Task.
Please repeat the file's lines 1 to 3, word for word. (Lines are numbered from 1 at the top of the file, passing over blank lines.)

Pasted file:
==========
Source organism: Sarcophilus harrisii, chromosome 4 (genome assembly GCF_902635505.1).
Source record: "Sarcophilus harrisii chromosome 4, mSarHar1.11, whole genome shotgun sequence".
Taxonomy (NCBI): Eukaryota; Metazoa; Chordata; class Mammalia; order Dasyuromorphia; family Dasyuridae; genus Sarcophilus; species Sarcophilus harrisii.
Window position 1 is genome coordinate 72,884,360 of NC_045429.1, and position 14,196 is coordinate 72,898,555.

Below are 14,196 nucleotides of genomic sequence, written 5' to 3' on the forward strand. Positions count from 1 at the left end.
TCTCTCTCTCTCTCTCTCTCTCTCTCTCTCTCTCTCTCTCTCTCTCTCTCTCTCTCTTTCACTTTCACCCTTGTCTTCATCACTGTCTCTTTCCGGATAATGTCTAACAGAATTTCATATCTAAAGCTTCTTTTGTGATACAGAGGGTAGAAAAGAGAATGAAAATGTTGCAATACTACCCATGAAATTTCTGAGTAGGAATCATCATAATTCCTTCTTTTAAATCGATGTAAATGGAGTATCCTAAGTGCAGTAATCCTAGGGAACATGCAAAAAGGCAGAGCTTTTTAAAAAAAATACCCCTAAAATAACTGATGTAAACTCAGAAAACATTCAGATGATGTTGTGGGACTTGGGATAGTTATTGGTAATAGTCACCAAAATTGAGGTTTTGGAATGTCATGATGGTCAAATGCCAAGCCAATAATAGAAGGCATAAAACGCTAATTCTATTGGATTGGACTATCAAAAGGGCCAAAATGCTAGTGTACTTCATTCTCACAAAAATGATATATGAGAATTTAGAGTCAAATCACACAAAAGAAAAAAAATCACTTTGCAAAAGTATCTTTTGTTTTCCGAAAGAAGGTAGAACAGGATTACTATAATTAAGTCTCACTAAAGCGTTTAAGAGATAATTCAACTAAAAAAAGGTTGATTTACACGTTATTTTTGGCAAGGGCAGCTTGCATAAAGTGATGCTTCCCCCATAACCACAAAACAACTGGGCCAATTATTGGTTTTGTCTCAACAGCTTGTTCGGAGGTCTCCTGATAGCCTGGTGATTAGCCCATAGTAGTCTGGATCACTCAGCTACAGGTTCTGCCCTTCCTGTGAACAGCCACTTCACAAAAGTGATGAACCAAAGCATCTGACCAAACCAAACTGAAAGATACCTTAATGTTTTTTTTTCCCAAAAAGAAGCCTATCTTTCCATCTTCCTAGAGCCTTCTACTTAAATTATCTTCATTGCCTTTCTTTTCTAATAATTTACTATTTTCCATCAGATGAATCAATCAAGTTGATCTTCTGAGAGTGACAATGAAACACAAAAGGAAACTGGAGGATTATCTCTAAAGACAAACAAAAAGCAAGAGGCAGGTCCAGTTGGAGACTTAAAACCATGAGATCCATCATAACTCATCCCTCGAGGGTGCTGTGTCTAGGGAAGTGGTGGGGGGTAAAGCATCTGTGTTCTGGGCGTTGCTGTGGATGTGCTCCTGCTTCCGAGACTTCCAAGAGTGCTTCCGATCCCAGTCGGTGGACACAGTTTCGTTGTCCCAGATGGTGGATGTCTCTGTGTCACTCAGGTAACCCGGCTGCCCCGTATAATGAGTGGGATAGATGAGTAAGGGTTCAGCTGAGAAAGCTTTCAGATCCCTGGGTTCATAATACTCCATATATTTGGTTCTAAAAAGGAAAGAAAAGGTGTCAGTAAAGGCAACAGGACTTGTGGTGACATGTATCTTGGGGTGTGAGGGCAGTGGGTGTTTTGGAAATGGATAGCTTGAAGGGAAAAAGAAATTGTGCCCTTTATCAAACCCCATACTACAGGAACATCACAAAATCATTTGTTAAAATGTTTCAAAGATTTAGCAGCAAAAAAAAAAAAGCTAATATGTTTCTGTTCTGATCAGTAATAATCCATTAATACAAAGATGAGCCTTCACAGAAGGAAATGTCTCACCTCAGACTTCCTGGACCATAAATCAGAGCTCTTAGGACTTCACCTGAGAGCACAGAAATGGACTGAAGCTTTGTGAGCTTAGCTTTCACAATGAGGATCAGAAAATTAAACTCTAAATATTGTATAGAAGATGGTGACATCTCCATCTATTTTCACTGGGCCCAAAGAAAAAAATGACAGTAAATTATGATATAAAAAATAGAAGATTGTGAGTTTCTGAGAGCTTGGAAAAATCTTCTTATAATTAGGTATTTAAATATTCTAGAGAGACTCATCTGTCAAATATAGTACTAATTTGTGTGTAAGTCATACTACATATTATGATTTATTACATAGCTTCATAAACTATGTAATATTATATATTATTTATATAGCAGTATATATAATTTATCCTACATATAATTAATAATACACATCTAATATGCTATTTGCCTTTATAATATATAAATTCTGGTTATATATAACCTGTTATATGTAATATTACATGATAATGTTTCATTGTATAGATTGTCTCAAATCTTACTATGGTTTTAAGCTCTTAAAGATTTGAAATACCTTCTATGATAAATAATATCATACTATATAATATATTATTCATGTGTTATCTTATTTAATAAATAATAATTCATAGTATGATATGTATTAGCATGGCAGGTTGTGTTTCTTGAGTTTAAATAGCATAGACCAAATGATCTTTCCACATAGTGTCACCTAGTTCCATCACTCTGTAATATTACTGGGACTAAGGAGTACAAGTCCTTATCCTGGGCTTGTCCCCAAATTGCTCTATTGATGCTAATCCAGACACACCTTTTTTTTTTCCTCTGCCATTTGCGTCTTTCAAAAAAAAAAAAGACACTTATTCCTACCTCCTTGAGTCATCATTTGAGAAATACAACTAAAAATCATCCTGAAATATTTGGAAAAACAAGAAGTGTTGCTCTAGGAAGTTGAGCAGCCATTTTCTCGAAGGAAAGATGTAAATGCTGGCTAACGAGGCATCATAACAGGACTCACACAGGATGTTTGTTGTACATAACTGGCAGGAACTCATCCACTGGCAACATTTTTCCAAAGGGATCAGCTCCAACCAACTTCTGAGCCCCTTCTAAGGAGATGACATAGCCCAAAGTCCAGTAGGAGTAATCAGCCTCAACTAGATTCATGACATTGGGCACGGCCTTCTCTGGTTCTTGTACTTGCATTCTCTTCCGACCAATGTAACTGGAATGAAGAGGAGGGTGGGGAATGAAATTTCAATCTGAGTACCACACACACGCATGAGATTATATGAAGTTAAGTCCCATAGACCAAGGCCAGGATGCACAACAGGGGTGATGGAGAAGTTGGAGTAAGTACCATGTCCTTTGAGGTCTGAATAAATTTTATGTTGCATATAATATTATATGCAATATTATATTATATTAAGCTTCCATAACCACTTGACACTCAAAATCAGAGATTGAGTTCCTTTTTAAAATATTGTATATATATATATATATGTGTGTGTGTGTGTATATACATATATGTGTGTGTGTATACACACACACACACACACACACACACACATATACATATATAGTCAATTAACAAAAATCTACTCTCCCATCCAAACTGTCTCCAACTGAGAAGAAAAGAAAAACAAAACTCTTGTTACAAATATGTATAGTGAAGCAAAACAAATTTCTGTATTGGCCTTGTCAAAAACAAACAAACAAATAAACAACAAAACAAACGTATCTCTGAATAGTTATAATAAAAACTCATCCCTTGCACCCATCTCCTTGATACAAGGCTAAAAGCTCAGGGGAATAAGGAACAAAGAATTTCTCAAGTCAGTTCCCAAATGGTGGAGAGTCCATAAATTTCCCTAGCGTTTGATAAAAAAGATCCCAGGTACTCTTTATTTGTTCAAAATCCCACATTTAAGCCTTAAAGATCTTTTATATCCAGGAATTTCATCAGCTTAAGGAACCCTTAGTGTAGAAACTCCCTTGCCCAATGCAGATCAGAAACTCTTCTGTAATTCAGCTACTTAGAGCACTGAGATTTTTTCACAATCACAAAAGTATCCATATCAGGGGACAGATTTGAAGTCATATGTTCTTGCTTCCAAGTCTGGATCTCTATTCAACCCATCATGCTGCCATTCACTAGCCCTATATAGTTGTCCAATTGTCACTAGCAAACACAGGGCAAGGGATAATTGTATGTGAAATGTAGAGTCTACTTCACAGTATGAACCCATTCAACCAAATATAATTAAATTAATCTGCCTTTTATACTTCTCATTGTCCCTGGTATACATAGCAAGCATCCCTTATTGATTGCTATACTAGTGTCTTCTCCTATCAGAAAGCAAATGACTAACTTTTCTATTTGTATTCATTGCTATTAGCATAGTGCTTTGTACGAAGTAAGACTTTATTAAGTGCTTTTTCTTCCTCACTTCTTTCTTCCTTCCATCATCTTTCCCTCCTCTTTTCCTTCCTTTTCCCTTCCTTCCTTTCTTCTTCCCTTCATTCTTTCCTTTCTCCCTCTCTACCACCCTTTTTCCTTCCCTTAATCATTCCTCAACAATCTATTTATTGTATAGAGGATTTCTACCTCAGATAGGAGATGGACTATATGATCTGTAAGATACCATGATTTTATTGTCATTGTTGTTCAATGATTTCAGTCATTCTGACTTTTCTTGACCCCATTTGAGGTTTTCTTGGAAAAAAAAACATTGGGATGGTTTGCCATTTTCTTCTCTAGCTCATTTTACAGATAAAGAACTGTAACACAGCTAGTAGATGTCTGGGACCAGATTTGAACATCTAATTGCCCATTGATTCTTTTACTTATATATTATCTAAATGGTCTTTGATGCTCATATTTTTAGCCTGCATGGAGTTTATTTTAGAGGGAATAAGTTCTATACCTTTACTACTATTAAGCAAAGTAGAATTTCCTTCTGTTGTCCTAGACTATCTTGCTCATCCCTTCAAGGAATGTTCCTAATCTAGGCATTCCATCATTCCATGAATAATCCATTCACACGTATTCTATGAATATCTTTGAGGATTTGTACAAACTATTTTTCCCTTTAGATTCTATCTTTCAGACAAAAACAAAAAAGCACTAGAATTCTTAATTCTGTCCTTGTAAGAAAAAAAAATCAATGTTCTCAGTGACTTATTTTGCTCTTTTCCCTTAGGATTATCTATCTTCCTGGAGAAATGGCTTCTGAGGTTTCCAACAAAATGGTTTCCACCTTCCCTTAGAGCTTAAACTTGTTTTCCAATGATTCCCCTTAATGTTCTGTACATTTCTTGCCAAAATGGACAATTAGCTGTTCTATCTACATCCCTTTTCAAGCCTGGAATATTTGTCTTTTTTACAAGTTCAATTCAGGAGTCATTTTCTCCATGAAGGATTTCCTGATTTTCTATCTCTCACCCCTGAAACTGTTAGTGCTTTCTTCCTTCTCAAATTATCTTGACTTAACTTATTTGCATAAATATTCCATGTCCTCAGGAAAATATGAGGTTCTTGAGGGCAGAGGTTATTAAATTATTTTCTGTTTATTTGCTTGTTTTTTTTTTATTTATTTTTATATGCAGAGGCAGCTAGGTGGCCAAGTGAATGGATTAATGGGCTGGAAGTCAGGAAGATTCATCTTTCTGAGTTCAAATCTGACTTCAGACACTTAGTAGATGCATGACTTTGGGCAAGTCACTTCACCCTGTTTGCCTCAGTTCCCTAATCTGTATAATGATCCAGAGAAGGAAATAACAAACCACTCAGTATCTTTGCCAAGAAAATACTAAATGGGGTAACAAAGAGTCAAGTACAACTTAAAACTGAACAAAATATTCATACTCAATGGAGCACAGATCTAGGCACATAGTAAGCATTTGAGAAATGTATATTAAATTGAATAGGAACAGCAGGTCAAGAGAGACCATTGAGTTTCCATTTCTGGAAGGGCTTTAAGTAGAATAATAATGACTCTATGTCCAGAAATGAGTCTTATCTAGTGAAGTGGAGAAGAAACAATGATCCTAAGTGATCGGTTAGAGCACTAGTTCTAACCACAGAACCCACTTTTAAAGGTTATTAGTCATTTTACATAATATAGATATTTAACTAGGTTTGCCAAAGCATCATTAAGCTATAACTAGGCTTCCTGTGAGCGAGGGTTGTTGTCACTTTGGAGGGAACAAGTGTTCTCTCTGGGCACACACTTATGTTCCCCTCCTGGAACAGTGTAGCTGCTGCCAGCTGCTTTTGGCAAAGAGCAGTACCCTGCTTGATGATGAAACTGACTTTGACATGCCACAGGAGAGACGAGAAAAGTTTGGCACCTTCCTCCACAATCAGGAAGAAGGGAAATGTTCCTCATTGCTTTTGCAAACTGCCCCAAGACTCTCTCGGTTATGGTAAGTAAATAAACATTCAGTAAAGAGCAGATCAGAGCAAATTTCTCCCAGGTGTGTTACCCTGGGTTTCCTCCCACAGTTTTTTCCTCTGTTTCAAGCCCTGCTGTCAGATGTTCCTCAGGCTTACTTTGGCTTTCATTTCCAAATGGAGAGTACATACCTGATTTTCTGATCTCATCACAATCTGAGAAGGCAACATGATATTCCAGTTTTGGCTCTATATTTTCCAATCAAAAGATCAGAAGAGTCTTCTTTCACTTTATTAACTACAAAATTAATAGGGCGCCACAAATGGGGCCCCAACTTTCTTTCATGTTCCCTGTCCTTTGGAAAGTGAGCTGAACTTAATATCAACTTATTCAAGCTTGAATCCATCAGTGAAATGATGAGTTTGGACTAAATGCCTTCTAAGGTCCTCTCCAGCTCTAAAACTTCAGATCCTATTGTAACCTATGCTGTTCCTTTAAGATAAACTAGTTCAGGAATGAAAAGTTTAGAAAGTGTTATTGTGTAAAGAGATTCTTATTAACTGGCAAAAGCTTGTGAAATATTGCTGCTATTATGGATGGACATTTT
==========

Source organism: Sarcophilus harrisii, chromosome 4 (genome assembly GCF_902635505.1).
Source record: "Sarcophilus harrisii chromosome 4, mSarHar1.11, whole genome shotgun sequence".
Taxonomy (NCBI): Eukaryota; Metazoa; Chordata; class Mammalia; order Dasyuromorphia; family Dasyuridae; genus Sarcophilus; species Sarcophilus harrisii.